Saturday, November 13, 2004

Michael Coren: Christians Being Used as Scapegoats

Sat, November 13, 2004
The scapegoats are on the right
By MICHAEL COREN

This past week has been a disgrace for journalism. Especially for Canadian journalism. Especially for liberal Canadian journalism.
Apparently unable to tolerate losing in the game of democracy, left-leaning pundits decided to blame the participants. Welcome to the hellish world of The Christian Right.
I've never seen such flummery and nonsense in all my life. A toxin of ignorance and bitterness suddenly flowed into the media bloodstream and poisoned the body politic. The very nature of free speech and political expression was challenged.
Why? Because the left lost. They had to find a scapegoat because they couldn't come to terms with their own failures. Just as with minorities of old, the best type of scapegoat is someone you don't really know but really know you're supposed to hate.
After U.S. President George Bush's re-election last week, one rather glib Canadian pundit opined: "Half of the United States wants to be like Canada, the other half like Iran."
How awfully clever. Yes that's right, 150 million Americans want to amputate limbs as a form of punishment and sponsor international terrorism.
But in Canada this is accepted as intelligent analysis. It is what we have come to expect from the influential minority group known as The Secular Left. They dominate political parties, are well organized and are vehemently intolerant. They are also incapable of listening to the inherent contradictions in their own arguments.
It needn't be that way. The public square should be a place for civil, if heated, debate. No voice need be marginalized and no viewpoint silenced as being extreme or unacceptable. The reality, however, is fundamentally different.
The Secular Left may advocate, for example, gay marriage, abortion on demand, the removal of prayer from schools, more state intervention in the family, lowering the age of sexual consent and full access to pornography on television.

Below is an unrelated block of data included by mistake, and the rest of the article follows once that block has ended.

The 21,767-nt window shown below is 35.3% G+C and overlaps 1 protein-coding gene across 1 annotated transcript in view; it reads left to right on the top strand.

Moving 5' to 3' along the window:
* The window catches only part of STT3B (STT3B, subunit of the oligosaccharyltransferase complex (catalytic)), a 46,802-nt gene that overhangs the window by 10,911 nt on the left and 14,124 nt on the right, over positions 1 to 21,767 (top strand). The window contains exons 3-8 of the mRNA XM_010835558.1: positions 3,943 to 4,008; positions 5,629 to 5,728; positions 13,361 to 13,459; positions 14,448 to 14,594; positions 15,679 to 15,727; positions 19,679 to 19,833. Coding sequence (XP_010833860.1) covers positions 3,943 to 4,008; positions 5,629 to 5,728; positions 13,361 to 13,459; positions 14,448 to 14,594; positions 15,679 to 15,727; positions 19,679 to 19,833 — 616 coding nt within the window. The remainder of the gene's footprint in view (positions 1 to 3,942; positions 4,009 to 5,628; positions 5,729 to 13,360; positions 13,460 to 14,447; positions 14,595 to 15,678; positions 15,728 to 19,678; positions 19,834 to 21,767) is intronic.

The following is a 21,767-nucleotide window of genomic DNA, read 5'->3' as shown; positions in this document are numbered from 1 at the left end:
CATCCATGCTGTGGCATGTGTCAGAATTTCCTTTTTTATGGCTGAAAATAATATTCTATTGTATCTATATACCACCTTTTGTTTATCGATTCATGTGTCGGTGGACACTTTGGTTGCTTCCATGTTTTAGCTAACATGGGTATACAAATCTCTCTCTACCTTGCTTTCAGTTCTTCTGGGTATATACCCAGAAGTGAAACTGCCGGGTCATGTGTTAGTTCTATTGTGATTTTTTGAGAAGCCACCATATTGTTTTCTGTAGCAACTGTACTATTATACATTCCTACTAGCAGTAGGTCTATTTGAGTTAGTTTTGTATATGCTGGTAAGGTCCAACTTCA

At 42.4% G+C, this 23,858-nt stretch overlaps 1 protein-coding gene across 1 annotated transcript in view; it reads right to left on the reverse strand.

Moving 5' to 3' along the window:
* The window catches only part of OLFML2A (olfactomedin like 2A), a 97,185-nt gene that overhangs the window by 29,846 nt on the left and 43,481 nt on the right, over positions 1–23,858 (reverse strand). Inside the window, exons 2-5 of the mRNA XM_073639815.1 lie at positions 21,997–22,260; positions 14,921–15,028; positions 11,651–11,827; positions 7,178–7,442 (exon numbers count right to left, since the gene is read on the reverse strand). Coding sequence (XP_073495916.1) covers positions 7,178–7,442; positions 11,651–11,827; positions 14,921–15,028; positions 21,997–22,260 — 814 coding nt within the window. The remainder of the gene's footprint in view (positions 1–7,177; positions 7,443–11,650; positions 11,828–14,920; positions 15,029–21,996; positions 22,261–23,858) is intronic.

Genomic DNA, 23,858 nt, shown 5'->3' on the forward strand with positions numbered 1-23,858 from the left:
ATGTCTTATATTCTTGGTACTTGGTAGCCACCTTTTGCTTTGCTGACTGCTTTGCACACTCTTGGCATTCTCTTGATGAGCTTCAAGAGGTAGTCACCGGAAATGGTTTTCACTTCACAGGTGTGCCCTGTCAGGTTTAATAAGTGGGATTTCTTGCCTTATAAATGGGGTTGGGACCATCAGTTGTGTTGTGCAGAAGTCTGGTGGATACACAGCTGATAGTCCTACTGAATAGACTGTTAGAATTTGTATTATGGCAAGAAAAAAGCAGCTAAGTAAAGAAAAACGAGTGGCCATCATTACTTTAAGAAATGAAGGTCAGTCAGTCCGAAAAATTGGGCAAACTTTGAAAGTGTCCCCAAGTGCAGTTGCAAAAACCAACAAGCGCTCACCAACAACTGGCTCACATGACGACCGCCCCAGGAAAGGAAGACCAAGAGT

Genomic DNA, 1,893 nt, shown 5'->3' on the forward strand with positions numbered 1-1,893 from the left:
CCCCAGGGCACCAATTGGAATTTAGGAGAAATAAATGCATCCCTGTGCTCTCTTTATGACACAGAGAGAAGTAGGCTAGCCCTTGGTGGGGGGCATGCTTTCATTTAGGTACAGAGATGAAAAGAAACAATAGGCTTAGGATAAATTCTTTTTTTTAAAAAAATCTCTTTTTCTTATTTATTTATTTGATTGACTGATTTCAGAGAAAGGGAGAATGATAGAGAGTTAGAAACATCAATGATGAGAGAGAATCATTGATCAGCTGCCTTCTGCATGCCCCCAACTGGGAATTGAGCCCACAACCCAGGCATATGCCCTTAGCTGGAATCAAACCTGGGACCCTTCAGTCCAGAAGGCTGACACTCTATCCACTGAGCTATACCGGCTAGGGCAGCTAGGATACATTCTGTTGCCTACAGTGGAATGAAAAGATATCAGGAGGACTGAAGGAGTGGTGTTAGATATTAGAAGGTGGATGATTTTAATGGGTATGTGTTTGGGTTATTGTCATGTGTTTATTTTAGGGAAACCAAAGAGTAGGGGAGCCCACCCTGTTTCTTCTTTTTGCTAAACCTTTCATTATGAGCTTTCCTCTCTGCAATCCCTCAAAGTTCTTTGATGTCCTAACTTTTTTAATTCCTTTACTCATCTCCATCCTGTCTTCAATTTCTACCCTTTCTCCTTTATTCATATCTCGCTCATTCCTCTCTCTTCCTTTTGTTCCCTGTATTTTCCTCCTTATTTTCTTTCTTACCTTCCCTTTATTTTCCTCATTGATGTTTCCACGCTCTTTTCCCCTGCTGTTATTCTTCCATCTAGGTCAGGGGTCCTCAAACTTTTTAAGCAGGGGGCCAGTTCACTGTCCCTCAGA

The Christian Right may advocate, for example, no gay marriage, no abortion on demand, prayer in schools, less state intervention in the family, raising the age of sexual consent and limited access to pornography on television.
I have views on all these issues, but I do not see one as extreme and one as moderate, or one as intelligent and one as stupid. It is surely acceptable, indeed laudable, to have differing views on such vital topics in a thriving democracy.
But what we have been told by so many in the media this past week is that the people who hold one of these sets of opinions are righteous -- and the others want to stone people to death.
Let me tell you about some members of the alleged Christian Right whom I know. They are real, but I have altered their names.
The Van Pelts have six children. Their fifth child is a Down Syndrome boy, Timmy. "You never quite stop grieving for the normal child you lost, even though he never existed," says Jean Van Pelt. "But the love is overwhelming."
The Van Pelts are not wealthy, but their sixth child is adopted. They are white; he is black. And he also has Down Syndrome. "He needed us more than other children," says Jean. "If we're not here to help, there's no point." The Van Pelts voted for Bush.
The Burmans lead their church mission to the inner city. They never discuss Jesus unless asked, but they do work with alcoholics, drug addicts and the abused. Both Dean and Cindy Burman have been physically attacked in their work, but they wouldn't abandon their friends for anything. They voted for Bush.
Rick Kelly is a widower. His wife died five years ago and since then he has raised their four children alone. The tears are less common now, but they never completely stop. Rick's church has raised millions of dollars to help fight AIDS in Africa and also supports an AIDS hospice in the U.S. Rick voted for Bush.
The Christian Right. Some are saints, some are the contrary. They can be intolerant and annoying. Just like, in fact, The Secular Left.
But we all have a right and a responsibility to have an influence over our political system. How outrageous that the smug and powerful encourage one group but despise the other.
Thing is, Jean, Dean, Cindy and Rick will forgive them. Perhaps it's this that makes them so very angry.